By Helen Serras-Herman
Did you know that the Pearl of the Pacific was created in 1998 as a symbol of friendship and unity between the United States, Mexico, China and Russia? The four are Pacific Rim countries, and the Pearl of the Pacific is one of six parks created by the Pacific Rim Park Project, a non-profit association created to strengthen the cultural unity between these countries’ peoples. The parks, created over the past 20 years, are designed and built by architecture students under the supervision of leading artists and urban planners. Each park includes a pearl element in its design, as the creators envisioned the Pacific draped in a “string of pearls” in contrast to a “ring of fire.”
When my husband, Andrew, and I visited San Diego in November 2019, I had planned to meet with my fellow gem artist Nancy Arthur-McGehee and visit her studio. After connecting with Nancy and before heading to her studio, she drove us to several places in the city, beaches and neighborhoods, a visual feast of San Diego.
Our first stop was at one of her favorite locations, the Pacific Rim Park Pearl of the Pacific. It is a rather small park, on the waterfront, at the tip of Shelter Island, one of my favorite places to stay and visit. Shelter Island is on the Point Loma peninsula. The architectural sculptures for the Pearl of the Pacific park are created by artist James T. Hubbell, who was the artistic director, and Kyle Bergman, the construction coordinator.
I always love to be surprised about where to find inspiration and stimulation. Artwork created by other artists is always a good source, especially art I would not envision doing myself, but admire for its innovation, thematic approach, and materials.
The Pearl’s Plentiful Features
The Pearl of the Pacific blends the artistic traditions of the four featured countries with its Pearl Fountain. The fountain includes two concrete wall arches that suggest the form of an open Chinese fan with grooved lines imitating a fan’s slats and an intricate, forged wrought iron design archway reminiscent of Russian lacework.
There is a beautiful, colorful mosaic circle in the center of the park, with a “pearl” fountain centerpiece, constructed with all white tiles. The centerpiece is surrounded by multicolored mosaics featuring the park’s four elements that symbolize the Pacific Rim’s four quadrants: the Chinese dragon, an inspirational American shorebird, a Russian Siberian tiger, and the Mexican Quetzalcoatl, the mythical winged serpent.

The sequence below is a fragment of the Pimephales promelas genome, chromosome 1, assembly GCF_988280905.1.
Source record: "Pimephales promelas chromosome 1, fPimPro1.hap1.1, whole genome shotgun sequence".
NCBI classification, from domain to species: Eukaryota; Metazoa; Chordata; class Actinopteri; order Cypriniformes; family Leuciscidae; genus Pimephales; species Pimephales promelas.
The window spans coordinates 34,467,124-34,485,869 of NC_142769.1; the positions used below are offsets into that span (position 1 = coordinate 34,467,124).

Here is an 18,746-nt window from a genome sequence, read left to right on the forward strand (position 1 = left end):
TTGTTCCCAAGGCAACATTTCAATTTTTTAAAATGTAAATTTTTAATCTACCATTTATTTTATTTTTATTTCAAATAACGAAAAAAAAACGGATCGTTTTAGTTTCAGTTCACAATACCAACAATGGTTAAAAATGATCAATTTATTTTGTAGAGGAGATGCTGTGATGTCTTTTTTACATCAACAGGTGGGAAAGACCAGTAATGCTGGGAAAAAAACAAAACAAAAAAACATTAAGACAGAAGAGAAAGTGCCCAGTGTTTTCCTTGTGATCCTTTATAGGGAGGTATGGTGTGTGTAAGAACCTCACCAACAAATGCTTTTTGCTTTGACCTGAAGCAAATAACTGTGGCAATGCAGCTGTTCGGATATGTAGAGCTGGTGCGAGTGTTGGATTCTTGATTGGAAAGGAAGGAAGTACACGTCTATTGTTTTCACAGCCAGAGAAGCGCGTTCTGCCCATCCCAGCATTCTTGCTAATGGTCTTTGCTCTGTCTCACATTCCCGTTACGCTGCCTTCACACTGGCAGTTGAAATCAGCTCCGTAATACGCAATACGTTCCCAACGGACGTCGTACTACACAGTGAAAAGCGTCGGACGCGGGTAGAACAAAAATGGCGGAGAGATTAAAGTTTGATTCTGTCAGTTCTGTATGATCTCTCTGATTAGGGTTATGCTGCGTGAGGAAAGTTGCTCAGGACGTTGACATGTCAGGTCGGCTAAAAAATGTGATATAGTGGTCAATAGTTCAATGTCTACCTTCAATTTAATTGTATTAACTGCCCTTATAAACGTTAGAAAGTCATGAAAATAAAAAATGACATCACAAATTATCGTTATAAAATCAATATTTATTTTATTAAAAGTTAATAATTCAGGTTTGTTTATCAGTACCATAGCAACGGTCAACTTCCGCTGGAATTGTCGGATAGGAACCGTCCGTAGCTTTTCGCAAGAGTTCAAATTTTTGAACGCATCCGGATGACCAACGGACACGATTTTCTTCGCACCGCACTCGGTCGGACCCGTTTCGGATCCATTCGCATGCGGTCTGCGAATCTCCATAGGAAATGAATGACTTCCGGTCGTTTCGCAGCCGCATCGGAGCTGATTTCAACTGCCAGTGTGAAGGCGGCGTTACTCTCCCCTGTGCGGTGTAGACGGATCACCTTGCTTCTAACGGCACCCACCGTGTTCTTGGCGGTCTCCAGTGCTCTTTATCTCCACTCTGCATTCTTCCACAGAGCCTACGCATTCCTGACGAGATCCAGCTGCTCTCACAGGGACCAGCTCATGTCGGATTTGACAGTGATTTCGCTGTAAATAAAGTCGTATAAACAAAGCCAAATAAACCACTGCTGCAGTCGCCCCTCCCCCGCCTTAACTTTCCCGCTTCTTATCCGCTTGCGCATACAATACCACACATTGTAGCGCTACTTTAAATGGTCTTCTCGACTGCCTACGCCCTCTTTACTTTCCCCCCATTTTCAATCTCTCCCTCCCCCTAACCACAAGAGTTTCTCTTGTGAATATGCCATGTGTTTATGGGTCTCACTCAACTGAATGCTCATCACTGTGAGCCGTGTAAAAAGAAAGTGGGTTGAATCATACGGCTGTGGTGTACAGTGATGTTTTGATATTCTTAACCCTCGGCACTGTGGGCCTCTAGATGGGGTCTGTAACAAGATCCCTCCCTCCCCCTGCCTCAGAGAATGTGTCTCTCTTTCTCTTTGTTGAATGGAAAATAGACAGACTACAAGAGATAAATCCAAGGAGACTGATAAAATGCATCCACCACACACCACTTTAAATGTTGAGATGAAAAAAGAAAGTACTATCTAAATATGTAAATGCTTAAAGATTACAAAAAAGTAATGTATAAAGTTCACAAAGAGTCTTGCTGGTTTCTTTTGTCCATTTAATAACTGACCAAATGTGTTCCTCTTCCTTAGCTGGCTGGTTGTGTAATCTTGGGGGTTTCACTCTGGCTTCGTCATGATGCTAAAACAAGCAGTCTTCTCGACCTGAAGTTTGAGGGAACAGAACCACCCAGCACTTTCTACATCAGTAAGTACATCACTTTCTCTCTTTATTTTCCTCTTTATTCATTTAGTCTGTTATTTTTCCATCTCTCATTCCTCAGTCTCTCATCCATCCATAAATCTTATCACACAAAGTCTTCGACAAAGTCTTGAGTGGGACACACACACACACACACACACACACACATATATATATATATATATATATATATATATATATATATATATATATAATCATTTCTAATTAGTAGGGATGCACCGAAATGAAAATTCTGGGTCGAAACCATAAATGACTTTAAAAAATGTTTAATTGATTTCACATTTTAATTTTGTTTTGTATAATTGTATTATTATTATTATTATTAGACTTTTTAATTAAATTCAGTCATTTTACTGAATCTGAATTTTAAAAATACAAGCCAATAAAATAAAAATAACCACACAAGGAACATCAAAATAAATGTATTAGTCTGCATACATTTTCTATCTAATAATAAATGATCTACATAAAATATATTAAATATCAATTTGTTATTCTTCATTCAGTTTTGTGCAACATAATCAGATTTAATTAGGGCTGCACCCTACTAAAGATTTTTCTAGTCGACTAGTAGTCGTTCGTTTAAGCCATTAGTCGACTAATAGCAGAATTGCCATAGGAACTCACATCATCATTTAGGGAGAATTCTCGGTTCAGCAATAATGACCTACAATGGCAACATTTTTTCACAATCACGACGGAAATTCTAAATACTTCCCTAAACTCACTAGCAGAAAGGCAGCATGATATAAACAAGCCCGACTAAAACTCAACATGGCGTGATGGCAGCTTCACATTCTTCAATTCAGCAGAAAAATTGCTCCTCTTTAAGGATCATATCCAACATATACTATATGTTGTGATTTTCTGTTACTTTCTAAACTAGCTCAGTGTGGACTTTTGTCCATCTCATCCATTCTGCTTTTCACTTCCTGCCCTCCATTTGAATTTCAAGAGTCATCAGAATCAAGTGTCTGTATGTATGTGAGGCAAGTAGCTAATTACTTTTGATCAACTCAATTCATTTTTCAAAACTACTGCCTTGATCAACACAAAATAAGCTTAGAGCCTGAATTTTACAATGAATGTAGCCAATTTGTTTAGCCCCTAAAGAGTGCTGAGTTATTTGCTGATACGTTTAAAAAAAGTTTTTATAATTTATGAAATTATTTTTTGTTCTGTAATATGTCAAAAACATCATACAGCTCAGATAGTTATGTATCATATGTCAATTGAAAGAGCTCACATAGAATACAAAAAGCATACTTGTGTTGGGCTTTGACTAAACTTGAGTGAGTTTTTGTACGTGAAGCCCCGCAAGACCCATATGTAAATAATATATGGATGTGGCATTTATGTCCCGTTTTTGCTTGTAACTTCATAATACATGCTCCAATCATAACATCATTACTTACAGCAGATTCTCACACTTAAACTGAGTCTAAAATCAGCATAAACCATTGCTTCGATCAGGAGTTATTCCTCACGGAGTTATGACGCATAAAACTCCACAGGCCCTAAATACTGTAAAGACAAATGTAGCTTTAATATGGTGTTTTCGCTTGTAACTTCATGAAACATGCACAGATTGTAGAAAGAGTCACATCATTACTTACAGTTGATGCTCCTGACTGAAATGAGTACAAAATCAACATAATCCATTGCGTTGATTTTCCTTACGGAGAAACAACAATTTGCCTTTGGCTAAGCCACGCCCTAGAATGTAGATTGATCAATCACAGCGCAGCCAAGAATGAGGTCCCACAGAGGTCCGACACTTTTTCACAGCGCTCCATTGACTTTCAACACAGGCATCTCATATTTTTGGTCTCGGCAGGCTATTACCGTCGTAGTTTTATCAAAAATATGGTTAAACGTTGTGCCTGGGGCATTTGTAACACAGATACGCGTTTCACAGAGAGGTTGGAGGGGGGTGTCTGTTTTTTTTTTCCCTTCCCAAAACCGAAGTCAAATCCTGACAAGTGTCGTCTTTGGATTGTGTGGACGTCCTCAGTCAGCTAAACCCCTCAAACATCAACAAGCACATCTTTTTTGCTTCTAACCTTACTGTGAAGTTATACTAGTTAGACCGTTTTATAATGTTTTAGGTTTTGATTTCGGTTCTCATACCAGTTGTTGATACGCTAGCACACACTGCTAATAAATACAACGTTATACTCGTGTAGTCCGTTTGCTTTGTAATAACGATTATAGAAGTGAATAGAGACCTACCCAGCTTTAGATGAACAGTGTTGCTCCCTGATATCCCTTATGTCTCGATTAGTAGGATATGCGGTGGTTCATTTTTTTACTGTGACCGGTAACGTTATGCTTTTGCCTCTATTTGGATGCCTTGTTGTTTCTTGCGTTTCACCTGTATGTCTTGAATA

Mosaic art is the decoration of a surface that is made of closely-set, usually multicolored small pieces of material, such as stone, mineral, glass, tile, or shell. The mosaic pieces are applied onto a flat surface that has been prepared with an adhesive. Mosaics differ from inlays, for which the surface has been hollowed out, and they differ from intarsia, for which the components interlock like a jigsaw puzzle to create the design. Mosaic is a pictorial art form achieved with color gradation and shading. The components may be evenly-sized, like the ancient tesserae (squares or cubes), or uneven, as is the case of the Pearl of the Pacific.
Besides the striking mosaic circle, there is a recessed band within each of the curved concrete walls. The band consists of inlaid elements such as beach pebbles, geode slabs, broken blue-and-white chinaware shards, various shells, and small sculptures carved in indigenous manzanita wood. These relief sculptures take the shape of birds heads, figures, hearts, snakes, and roses. I was truly taken by the assortment of materials, an amalgamation that I would probably have never considered mixing in one artwork. But that was exactly their beauty. The various heights and natural textures add dimension and intrigue, a cultural blending of styles and motifs. I wish there was more information provided about the depiction of each of the sculptural elements and patterns and why they were chosen. The inlaid bands also add focus to the vast emptiness of the concrete wall.
The Artist Behind the Work
James Hubbell is an award-winning, California-living artist, architectural designer, poet, jeweler, and sculptor. His portfolio is extensive, as he’s worked in almost every material, such as wood, stone, metal, glass, clay, and plastics. He is widely known for his organic style buildings. His art and architecture have been embodied in homes, schools, gardens, pavilions, nature centers, monasteries, museums, and peace parks worldwide. Both nature and landscape play a central role in Hubbell’s art.
Nancy shared with me that James Hubbell is an artist whose work she has followed for a long time both in San Diego and Japan, as well as that Hubbell’s work has been very influential and inspirational to her in her artistic development.
By sharing this unique architectural and sculptural artwork, I hope that I can inspire you to create art beyond the traditional media separations, even outside our gem art segregated styles of cabbing, faceting, carving, mosaic, and gem sculptures.
For more information about the Pearl of the Pacific Park in San Diego and the other international parks, visit pacificrimpark.net/san-diego. And to view more of Hubbell’s artwork, visit jameshubbellart.com/.
Author: Helen Serras-Herman
Helen Serras-Herman, a 2003 National Lapidary Hall of Fame inductee, is an acclaimed gem sculptor and gemologist with over 37 years of experience in unique gem sculpture and jewelry art. Visit her website at www.gemartcenter.com and her business Facebook page at Gem Art Center/Helen Serras-Herman.
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